1870: The Opening of a Railway Station in an English Village

June 22, 1870

A railway station in Cheshire County in northwest England first went into service. This facility is 9.5 miles (15 kilometers) east of the city of Chester, and it is specifically situated in the village of Delamere. That village, which owes its name to the French phrase “de la mere” (“of the sea”), was also a civil (administrative) parish until 2015. More than 150 years after its debut, Delamere railway station continues to operate as one of the depots serving trains and passengers on the Mid-Cheshire Line in that region of England.

In addition, Delamere railway station is the eastern endpoint for the 13-mile (21-kilometer) footpath known as the Baker Way. (The western terminus for this footpath is Chester railway station.) This pedestrian trail was named in honor of Jack Baker, who worked on behalf of the Cheshire County Council as a rights-of-way officer for local footpaths. His responsibilities in that role involved helping to oversee the maintenance and safety of those trails.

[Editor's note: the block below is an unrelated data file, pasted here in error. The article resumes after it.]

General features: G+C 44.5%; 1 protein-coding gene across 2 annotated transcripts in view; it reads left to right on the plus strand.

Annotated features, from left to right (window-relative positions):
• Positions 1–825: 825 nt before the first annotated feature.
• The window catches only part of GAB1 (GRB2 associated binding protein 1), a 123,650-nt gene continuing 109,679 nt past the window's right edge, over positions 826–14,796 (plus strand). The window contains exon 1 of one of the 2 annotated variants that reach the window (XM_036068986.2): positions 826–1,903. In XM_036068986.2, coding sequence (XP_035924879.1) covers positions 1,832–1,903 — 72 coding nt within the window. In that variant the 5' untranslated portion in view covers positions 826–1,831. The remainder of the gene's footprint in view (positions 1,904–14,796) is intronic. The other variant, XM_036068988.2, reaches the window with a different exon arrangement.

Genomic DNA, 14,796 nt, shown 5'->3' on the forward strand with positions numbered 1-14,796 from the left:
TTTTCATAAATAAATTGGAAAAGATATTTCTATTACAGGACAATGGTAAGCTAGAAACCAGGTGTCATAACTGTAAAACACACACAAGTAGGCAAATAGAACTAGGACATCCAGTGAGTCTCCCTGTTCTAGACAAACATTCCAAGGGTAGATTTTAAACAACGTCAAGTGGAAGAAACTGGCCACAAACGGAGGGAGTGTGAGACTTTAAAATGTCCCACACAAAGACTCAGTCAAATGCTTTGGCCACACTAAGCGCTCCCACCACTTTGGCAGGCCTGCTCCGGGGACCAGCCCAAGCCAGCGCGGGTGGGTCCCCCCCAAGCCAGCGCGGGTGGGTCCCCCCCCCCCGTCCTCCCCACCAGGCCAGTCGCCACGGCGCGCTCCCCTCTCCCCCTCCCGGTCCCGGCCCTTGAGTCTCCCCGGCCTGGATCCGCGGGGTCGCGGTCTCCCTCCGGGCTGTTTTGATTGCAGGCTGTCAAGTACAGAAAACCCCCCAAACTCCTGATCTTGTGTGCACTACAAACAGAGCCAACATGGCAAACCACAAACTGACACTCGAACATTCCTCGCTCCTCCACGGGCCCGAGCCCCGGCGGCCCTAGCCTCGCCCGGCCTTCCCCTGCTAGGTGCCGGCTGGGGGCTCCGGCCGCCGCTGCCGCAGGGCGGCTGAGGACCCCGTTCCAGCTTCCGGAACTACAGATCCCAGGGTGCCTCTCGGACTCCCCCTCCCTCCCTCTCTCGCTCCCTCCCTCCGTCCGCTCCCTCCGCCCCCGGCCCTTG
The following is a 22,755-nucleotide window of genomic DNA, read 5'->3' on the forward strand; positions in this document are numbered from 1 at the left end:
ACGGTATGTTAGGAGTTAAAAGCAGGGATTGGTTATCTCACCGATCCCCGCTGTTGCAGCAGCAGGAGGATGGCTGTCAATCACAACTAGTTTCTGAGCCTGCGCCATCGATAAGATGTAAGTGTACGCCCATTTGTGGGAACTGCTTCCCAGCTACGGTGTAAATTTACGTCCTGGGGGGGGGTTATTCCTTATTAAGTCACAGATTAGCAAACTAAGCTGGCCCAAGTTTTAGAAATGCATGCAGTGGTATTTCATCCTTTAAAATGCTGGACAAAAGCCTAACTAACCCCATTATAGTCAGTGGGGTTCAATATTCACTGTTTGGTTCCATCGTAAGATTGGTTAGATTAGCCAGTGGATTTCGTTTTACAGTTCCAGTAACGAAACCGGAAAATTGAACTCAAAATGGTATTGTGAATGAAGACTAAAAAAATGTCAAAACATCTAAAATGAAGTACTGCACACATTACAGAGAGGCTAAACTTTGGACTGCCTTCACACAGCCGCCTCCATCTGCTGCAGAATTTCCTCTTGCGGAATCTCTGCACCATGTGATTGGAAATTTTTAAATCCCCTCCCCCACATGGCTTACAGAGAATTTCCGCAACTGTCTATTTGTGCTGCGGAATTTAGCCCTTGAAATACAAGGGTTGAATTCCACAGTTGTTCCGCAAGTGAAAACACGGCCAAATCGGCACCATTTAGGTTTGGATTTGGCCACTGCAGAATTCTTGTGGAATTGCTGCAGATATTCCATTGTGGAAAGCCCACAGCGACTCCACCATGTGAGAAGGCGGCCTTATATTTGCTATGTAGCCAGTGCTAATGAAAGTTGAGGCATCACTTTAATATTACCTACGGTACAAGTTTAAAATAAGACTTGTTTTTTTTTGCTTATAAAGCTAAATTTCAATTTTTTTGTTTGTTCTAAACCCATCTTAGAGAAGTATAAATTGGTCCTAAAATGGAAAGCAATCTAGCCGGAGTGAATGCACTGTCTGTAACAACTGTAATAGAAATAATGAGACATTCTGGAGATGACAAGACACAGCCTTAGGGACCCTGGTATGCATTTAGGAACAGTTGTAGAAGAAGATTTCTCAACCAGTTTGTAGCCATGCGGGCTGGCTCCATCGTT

Delamere railway station has also achieved other claims to fame. These include the appearance of the station in an episode of the 1970s British cult TV series Survivors.

Photo Credit: Neil Kennedy (licensed under the Creative Commons Attribution-Share Alike 2.0

Generic License at https://creativecommons.org/licenses/by-sa/2.0/deed.en)

For more information on Delamere railway station, please check out https://en.wikipedia.org/wiki/Delamere_railway_station and https://artsandculture.google.com/entity/delamere-railway-station/m0bwk2q?hl=en

Additional information on the Baker Way is available at https://en.wikipedia.org/wiki/Baker_Way

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